Unconscious Bias in the Workplace SlideShare

  1. Unconscious Bias in the Workplace – What You Need to Know.
  2. What is Unconscious Bias?
  3. Unconscious bias occurs when you make spontaneous judgments about people or situations based on your past experiences, culture, background, or exposure to media.
  4. These hidden preferences or prejudices can affect nearly every decision you make.
  5. Is Unconscious Bias Bad?
  6. Unconscious Bias is not always bad. We all use mental short-cuts every day.
  7. In the workplace, however, it has broader implications, some of which might be detrimental.
  8. Three Examples of Unconscious Bias
  9. Assigning a project with a significant technical component? The best choice is a Generation Y-er, not the Baby Boomer, right? This could be an accurate assumption, but it’s not always the case. Evaluating competency based on age is a common mistake. She’s not great with computers.
  10. Resumes are a common source of unconscious bias. In one study, managers were given a set of identical resumes where only the names had been changed. Resumes with the Anglo sounding names received substantially more callbacks that those with diverse names. This candidate sounds great!
  11. When YouTube launched their app, 5-10% of videos were uploaded upside down. Google engineers had inadvertently designed the app for right-handed users. They never considered the fact that phones are usually rotated 180 degrees when held in a user’s left hand. HELP! My video is upside down.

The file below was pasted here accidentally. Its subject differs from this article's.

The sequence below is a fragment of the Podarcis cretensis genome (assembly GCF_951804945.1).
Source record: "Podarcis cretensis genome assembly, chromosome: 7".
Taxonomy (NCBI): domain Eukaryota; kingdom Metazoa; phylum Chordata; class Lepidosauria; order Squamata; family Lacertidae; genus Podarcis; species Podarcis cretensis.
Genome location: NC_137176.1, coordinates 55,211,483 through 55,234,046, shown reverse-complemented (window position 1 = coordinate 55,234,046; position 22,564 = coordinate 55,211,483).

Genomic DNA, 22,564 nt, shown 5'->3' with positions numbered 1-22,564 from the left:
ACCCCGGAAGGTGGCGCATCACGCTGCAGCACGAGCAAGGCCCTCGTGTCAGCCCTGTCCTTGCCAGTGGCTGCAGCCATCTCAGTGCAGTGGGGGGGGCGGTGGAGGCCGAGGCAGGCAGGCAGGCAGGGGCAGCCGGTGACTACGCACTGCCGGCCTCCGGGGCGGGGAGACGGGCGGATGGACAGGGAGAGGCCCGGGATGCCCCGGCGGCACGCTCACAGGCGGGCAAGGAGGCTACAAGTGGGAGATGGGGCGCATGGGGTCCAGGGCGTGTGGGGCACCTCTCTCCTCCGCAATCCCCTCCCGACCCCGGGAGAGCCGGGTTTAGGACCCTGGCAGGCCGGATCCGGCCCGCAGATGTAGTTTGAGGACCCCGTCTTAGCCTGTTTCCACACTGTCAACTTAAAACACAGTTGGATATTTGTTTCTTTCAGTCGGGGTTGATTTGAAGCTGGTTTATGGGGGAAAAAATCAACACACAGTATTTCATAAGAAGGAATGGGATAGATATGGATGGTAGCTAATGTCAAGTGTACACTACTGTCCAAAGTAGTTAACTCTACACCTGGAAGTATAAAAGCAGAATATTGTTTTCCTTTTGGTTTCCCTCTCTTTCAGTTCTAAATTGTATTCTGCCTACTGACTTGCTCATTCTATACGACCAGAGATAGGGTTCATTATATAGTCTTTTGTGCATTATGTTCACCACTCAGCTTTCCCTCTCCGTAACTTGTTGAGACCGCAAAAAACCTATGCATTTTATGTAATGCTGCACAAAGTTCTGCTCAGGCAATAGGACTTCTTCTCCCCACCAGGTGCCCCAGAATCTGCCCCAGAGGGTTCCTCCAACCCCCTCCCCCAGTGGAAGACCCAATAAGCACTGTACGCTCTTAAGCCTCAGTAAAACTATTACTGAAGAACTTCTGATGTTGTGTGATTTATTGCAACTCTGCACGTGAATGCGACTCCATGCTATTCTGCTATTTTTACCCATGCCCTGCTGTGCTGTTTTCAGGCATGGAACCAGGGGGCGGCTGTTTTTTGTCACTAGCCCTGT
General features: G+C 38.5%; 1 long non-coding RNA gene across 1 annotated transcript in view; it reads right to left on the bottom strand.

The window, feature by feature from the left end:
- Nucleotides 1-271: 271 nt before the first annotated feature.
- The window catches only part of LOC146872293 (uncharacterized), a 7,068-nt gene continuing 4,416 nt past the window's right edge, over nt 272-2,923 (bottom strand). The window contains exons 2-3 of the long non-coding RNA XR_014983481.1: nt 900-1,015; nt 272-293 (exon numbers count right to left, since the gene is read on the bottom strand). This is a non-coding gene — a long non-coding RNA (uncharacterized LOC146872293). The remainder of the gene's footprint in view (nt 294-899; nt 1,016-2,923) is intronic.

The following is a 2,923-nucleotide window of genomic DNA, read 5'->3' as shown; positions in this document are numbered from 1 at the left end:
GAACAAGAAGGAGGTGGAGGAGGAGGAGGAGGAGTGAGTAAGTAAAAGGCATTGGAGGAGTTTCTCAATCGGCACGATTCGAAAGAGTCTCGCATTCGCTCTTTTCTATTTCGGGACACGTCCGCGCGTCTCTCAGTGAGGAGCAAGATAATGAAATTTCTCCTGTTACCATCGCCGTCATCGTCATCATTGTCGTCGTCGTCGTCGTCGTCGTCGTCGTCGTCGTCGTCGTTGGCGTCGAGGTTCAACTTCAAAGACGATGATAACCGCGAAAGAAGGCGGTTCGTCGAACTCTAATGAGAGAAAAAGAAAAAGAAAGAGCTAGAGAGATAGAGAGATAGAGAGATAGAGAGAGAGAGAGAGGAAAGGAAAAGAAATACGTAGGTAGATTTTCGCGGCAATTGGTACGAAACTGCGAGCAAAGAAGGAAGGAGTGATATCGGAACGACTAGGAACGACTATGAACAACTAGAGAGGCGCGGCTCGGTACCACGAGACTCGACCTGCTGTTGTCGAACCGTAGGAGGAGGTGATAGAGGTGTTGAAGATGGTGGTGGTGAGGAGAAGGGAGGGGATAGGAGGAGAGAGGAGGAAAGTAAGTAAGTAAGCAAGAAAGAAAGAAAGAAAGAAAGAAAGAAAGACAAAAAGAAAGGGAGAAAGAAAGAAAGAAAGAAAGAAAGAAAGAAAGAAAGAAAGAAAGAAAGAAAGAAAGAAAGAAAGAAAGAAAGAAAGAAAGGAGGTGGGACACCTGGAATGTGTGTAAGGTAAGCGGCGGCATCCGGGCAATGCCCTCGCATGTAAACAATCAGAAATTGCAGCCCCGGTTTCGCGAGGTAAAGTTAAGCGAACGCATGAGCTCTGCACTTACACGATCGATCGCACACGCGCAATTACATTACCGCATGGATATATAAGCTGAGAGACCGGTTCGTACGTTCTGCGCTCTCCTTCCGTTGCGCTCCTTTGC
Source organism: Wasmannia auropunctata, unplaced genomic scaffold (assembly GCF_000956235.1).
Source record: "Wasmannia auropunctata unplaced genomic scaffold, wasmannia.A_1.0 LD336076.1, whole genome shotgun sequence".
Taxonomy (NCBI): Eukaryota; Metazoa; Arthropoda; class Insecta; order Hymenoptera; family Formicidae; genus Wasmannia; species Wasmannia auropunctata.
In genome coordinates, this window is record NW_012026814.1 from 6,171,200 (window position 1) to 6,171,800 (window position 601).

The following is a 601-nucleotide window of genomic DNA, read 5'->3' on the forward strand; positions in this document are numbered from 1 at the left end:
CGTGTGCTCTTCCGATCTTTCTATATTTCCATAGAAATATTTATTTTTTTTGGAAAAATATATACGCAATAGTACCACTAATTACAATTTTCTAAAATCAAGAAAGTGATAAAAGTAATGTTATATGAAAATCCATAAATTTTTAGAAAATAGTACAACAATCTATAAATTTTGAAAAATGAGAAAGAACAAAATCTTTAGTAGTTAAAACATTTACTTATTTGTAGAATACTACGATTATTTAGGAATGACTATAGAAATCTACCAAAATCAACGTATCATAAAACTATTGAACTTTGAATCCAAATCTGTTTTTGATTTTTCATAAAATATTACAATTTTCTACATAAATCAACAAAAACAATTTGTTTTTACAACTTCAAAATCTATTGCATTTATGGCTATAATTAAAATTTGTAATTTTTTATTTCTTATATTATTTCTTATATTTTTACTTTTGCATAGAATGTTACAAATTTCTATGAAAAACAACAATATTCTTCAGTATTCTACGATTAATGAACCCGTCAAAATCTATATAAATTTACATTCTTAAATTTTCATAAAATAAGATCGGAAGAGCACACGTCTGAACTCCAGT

12. What does Unconscious Bias mean for your workplace?
  13. Can ethnic or gender diversity affect the financial performance of a company? In a word, yes.
  14. Companies with high gender diversity are 15% more likely to outperform.
  15. Racially diverse companies are 35% more likely to have higher financial returns.
  16. How to address Unconscious Bias in the Workplace
  17. Make sure employees understand exactly what unconscious bias is, when it happens, and the ways in which it can impact your business objectives.
  18. Training should highlight clear and actionable steps that employees can take when they recognize behavior that should be challenged.
  19. Create a workplace where employees are encouraged to speak freely about a topic, and where they are open to discussion
  20. The topic of unconscious bias is important in itself, but the overall effect it has on your company’s culture is of critical importance.
  21. “One of the most challenging barriers to diversity and inclusion is unconscious bias. Diversity and inclusion is not a priority because it is something nice to have, it’s a must to have if we are to fulfill our mission to provide excellent service.” Beth Cobert – Acting Director, United States Office of Personnel Management
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